- Macron stated it is the end of abundance and he is correct
- Although Black Friday, Cyber Monday, Singles Day were all blockbuster events – yeah, we’re really not getting the message
- Pakistan saw the greatest body of water ever released on earth when a glacial lake burst. There are 33 other glacial lakes at risk of busting, just in Pakistan
- Adaptation preparations all over the world are not even remotely ready, and very few countries are geared up for the extreme weather events that are coming, and they will continue to get worse
- New projections expect we will experience 1.5 by 2024/25 when El Nino returns. It won’t be embedded permanently then, but we’ll sure know what it feels like. Research also indicates that Australia is royally screwed
- Right now, we’re seeing crazy floods in Spain and the Congo, while there is an Arctic freeze in Europe and North America, which is connecting with a heatwave in Spain and North Africa – all perfectly normal ☹
- We had two COPS and very little progress – fossil fuel lobbyists were out in huge numbers
- Environmental protestors around the world are being jailed longer than rapists and murderers – you know, they’re living with existential dread, let’s go hard on them!
- The fossil fuel industry keeps growing and growing and growing, and a new report this week states that we are not facing 2.4-2.8 global warming, it’s looking more like 4C – 10C! Remember even the cockroaches die at 8C.
Add to that, a record number of journalists were killed this year, a jump of 45% to 119, and detentions of journalists rose too, by 13.8%, to 535 cases, which broke last year’s record and has now reached the highest number ever recorded. As a side note, three journalists have died mysteriously in Qatar.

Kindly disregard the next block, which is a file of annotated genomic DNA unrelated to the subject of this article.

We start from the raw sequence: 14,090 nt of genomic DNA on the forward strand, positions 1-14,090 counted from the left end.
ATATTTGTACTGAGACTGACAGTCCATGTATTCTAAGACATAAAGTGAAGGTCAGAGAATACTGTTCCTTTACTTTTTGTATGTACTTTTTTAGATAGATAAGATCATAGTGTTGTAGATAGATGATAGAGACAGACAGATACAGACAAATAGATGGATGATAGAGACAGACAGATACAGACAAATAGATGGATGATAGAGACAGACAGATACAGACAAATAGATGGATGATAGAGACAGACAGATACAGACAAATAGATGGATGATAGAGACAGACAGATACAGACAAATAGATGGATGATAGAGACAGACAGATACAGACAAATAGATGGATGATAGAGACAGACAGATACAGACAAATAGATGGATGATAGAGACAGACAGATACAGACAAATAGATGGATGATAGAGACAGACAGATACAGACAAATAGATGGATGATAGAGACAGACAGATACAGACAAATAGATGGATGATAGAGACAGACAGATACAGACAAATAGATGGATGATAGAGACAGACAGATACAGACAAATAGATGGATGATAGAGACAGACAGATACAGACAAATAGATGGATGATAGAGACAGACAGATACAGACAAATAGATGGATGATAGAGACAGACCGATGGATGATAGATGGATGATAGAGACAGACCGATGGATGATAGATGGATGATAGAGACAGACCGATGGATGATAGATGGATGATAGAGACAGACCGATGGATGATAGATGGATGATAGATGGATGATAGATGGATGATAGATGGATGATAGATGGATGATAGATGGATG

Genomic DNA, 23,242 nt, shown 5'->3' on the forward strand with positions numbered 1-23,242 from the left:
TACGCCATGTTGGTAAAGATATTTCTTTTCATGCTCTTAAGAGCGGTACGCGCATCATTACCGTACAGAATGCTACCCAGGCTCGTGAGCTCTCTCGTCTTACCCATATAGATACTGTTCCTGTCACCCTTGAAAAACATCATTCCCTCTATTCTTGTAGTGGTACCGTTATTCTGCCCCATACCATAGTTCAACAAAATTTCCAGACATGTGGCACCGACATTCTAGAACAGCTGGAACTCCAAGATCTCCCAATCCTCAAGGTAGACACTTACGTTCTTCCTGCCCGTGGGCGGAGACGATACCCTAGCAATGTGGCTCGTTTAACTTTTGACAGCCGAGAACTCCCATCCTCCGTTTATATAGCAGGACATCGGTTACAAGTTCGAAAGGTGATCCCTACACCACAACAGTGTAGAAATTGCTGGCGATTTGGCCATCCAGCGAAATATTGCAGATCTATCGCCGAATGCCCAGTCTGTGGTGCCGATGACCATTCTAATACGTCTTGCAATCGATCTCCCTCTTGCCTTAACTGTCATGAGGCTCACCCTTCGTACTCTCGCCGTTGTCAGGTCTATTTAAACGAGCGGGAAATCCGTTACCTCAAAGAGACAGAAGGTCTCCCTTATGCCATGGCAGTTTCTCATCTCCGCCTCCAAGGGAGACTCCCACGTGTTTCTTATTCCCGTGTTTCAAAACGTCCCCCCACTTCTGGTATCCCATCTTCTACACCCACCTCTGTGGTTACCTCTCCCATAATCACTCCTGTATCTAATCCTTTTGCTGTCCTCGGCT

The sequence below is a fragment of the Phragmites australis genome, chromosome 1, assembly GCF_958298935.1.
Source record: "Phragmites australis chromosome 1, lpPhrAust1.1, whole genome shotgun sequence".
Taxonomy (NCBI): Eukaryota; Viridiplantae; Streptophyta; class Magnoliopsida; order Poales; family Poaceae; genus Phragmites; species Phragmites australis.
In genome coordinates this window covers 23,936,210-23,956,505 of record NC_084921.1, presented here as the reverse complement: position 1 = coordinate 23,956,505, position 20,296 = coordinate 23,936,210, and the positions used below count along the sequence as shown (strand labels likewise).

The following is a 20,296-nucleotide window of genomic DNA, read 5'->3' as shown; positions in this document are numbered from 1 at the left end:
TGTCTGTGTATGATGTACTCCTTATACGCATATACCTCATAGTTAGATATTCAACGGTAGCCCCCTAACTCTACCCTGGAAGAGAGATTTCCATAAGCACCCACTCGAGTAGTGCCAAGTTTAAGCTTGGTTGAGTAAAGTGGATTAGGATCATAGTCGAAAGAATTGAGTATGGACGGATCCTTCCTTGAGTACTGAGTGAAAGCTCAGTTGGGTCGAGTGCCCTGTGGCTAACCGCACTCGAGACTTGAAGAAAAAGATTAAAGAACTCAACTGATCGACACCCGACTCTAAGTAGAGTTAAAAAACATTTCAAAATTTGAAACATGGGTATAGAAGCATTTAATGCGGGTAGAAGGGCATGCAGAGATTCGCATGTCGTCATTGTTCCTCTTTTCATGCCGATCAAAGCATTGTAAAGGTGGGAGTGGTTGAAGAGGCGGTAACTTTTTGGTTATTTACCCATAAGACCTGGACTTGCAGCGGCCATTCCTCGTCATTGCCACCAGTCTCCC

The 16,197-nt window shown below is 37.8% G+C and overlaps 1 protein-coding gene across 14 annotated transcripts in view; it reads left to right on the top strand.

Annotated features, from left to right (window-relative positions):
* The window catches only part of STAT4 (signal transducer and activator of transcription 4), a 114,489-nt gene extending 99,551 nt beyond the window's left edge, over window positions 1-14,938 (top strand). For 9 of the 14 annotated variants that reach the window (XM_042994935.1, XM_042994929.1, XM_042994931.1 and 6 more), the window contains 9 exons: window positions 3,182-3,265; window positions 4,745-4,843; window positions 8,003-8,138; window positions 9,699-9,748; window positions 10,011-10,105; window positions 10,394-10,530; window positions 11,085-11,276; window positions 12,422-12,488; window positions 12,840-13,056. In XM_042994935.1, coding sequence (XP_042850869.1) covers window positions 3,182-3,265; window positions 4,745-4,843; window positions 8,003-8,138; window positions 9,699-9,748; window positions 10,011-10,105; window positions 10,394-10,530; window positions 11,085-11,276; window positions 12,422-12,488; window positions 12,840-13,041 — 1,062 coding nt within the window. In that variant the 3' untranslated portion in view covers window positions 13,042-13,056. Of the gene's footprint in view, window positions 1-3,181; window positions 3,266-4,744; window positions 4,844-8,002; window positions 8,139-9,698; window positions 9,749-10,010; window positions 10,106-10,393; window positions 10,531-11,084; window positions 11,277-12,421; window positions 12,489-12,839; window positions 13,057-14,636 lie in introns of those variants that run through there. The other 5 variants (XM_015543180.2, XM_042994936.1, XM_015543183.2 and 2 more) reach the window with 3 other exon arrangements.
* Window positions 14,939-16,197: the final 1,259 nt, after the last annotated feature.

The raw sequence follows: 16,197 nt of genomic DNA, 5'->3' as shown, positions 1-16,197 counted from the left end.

From crypto, to the mayhem in the global economy, to the chaos of global politics, thankfully we have seen some good news in the mix. Labour was elected in Australia (even though Murdoch worked hard to stop it) and Lula is back in Brazil. Let’s hope he can get the environmental destruction under control. Probably the hardest job in the world right now.
A controversial World Cup has consumed our attention these past few months, so has Elon Musk, and Iran is now in a challenging position. If the protestors fail, the crackdown will be harsh. If they win, due to the fact there is no opposition, Iran could become a failed state. Either way, challenging times ahead.
As I look ahead to 2023, for the first time in my life, I know I won’t feel the hope I’ve always felt at the start of a New Year. As a global community, we have enormous challenges to overcome, and we need to design a new world, in alignment with all life on earth.